Tempering is a heat-treating process applied to metals such as steel or iron based alloys to achieve greater toughness by decreasing hardness, which is usually accompanied by an increase in ductility. Tempering is commonly done after a hardening process by heating the metal to a temperature below a critical point for a certain period of time, then allowing it to cool. Untempered steel is very hard but is often too brittle for most applications. Carbon steel and cold work tool steels are often tempered at lower temperatures, while high speed steel and hot work tool steels are tempered at higher temperatures.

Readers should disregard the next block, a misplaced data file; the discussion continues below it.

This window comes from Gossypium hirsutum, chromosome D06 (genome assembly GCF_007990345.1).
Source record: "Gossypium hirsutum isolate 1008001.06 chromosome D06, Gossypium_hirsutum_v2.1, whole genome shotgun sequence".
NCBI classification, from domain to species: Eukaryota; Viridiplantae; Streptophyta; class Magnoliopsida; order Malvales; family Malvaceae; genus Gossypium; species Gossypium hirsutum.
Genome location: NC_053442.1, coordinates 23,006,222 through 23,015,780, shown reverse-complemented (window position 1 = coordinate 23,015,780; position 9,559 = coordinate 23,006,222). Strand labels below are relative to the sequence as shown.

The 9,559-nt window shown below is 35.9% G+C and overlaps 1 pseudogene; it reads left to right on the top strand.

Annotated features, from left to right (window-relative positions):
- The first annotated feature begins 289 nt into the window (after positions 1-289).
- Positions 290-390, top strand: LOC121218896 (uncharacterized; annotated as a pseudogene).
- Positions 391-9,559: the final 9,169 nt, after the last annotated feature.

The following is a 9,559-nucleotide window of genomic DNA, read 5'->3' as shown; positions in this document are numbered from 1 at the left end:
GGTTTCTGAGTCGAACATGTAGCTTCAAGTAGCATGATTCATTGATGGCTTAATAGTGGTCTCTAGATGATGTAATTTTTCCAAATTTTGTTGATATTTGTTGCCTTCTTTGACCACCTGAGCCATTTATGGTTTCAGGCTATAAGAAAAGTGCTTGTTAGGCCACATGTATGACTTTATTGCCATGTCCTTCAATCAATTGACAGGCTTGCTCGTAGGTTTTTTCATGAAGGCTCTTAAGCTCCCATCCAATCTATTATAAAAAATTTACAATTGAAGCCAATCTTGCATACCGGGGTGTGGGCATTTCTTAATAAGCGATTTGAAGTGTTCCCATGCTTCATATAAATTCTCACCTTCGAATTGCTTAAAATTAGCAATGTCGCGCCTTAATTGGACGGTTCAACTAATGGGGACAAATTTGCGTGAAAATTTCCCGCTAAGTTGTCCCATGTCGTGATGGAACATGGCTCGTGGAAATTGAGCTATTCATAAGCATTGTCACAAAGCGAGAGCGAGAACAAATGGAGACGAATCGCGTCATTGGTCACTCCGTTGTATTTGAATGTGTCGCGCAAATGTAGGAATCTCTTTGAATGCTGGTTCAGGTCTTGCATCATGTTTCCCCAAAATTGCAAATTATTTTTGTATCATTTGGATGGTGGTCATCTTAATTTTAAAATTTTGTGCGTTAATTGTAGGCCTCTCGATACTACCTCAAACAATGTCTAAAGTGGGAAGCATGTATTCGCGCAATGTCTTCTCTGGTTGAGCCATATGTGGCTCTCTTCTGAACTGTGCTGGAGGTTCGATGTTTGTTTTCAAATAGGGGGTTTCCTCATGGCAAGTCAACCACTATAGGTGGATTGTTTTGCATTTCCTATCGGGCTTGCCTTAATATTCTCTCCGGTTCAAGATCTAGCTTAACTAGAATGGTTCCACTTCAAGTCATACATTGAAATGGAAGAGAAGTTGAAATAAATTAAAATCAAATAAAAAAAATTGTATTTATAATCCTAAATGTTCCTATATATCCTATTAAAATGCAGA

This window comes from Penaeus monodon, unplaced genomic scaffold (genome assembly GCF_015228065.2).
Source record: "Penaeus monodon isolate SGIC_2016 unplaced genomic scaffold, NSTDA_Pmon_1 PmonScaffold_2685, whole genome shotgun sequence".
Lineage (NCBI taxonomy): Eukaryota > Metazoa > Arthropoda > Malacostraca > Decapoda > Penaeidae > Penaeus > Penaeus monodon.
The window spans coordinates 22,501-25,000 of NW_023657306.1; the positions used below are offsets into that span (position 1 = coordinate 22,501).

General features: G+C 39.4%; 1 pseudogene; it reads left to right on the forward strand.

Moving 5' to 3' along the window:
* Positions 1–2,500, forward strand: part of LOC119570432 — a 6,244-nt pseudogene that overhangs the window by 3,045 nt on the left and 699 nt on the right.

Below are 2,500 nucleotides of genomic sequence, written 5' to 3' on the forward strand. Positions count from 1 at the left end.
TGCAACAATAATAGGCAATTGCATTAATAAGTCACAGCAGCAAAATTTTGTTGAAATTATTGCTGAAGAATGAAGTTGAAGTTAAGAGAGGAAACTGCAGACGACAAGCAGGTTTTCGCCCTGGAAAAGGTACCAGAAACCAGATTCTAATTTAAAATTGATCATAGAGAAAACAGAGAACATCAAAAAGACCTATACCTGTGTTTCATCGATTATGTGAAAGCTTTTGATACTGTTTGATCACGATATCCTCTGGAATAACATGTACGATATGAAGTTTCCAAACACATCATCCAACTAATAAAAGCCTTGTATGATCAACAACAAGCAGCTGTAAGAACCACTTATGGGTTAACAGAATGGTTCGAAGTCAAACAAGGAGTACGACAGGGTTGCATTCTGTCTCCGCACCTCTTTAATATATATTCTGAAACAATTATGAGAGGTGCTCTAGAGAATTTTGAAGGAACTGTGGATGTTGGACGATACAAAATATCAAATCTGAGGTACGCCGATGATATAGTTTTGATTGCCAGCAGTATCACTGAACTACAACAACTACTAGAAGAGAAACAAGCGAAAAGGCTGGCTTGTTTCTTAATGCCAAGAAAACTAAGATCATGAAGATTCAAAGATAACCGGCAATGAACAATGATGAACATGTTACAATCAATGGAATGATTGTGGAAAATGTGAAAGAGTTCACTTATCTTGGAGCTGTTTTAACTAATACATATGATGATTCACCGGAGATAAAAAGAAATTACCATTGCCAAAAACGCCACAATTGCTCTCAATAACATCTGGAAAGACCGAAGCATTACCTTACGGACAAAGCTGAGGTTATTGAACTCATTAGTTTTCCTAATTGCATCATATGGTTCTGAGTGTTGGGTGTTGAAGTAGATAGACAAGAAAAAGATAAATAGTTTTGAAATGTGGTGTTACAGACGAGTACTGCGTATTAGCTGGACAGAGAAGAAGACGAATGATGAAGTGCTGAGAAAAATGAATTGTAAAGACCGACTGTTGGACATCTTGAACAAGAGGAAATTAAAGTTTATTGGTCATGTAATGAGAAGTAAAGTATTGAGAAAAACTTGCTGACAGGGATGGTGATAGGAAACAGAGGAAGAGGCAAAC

Aluminum, copper, brass and iron may also require tempering.
- Low-alloy steels are typically tempered in an atmosphere furnace.
- Furnaces recommended for high-alloy steels requiring vacuum tempering are Ipsen's TITAN®, TurboTreater® or MetalMaster® models. These are also preferred if you want to run multiple processes in one furnace.
- Ipsen's TITAN® LT (low temperature) vacuum furnace is recommended for tempering sensitive metals susceptible to oxidation or discoloration like stainless steel or Inconel. By using a diffusion pump, the TITAN® LT produces cleaner and brighter parts.